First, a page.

If an employee still does not want to go in, they may be able to arrange with their employer to take the time off as holiday or unpaid leave. The employer does not have to agree to this.
If an employee refuses to attend work, it could result in disciplinary action.
The workplace’s usual sick leave and pay entitlements apply if someone has coronavirus.
Employees should let their employer know as soon as possible if they’re not able to go to work.
If an employee is not sick but their employer tells them not to come to work, they should get their usual pay. For example, if someone has returned from China since the virus started and their employer asks them not to come in, just in case.
If someone cannot work because they’re in self-isolation or quarantine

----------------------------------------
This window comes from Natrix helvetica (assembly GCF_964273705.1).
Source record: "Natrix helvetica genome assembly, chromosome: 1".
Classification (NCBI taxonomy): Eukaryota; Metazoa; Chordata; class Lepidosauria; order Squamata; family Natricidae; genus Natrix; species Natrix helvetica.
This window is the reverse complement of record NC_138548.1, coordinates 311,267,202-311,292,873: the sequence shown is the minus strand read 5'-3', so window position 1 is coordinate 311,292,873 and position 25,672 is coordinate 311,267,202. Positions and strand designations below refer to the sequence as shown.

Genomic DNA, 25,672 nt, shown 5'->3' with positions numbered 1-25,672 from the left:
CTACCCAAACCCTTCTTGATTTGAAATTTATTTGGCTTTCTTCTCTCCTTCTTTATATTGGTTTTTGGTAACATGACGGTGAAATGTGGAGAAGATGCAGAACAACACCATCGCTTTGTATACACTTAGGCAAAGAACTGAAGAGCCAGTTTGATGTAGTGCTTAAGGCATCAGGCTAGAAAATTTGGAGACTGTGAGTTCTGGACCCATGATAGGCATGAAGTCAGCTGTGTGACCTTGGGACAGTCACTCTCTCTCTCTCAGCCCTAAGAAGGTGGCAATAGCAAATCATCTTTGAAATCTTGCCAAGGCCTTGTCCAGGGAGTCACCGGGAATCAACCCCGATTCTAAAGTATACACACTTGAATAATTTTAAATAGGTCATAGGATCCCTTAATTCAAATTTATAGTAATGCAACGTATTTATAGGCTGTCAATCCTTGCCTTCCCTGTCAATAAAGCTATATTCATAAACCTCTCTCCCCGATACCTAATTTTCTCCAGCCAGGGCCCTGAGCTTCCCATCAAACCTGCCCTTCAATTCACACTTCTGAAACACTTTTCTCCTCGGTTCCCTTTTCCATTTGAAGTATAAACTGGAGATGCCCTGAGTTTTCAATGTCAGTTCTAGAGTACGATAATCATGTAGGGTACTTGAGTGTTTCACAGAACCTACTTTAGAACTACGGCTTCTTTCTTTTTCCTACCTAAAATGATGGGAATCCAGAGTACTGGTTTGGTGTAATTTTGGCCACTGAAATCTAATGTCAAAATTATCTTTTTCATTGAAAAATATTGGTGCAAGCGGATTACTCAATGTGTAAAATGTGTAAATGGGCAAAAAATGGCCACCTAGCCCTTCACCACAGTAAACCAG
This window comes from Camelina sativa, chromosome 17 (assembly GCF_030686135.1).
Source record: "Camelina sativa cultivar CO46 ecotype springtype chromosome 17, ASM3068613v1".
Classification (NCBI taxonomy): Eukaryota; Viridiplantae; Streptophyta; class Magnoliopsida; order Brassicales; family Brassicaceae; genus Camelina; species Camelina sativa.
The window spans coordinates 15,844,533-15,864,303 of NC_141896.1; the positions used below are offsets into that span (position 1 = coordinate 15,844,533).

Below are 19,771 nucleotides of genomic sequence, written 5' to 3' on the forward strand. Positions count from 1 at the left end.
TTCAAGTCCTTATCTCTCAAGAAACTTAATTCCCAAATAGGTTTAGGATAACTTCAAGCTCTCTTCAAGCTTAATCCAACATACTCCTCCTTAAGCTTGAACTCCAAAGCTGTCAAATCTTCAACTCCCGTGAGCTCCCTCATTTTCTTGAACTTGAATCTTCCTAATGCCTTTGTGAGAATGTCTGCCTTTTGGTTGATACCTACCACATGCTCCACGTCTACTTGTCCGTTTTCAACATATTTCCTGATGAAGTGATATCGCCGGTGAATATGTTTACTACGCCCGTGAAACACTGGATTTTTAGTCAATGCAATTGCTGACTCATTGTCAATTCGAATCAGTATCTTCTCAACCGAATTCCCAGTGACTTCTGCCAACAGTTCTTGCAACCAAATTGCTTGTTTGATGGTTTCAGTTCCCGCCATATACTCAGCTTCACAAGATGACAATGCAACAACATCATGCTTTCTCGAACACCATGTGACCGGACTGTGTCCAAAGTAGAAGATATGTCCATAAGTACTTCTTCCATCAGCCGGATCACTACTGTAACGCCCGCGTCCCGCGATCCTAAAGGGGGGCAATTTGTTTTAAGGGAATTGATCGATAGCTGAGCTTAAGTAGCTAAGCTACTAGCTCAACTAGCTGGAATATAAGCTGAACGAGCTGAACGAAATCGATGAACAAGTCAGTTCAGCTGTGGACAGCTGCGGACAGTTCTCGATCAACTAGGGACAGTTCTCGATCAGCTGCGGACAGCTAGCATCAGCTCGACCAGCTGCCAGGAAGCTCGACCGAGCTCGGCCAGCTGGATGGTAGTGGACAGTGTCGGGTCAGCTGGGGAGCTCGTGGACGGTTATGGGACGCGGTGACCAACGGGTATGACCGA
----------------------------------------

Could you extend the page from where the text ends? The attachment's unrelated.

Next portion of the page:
There’s no legal (‘statutory’) right to pay if someone is not sick but cannot work because they’ve:
- been told by a medical expert to self-isolate
- had to go into quarantine
But it’s good practice for their employer to treat it as sick leave and follow their usual sick pay policy or agree for the time to be taken as holiday. Otherwise there’s a risk the employee will come to work because they want to get paid. They could then spread the virus, if they have it.
Steps for employers
In case coronavirus spreads more widely in the UK, employers should consider some simple steps to help protect the health and safety of staff.
- keep everyone updated on actions being taken to reduce risks of exposure in the workplace
- make sure everyone’s contact numbers and emergency contact details are up to date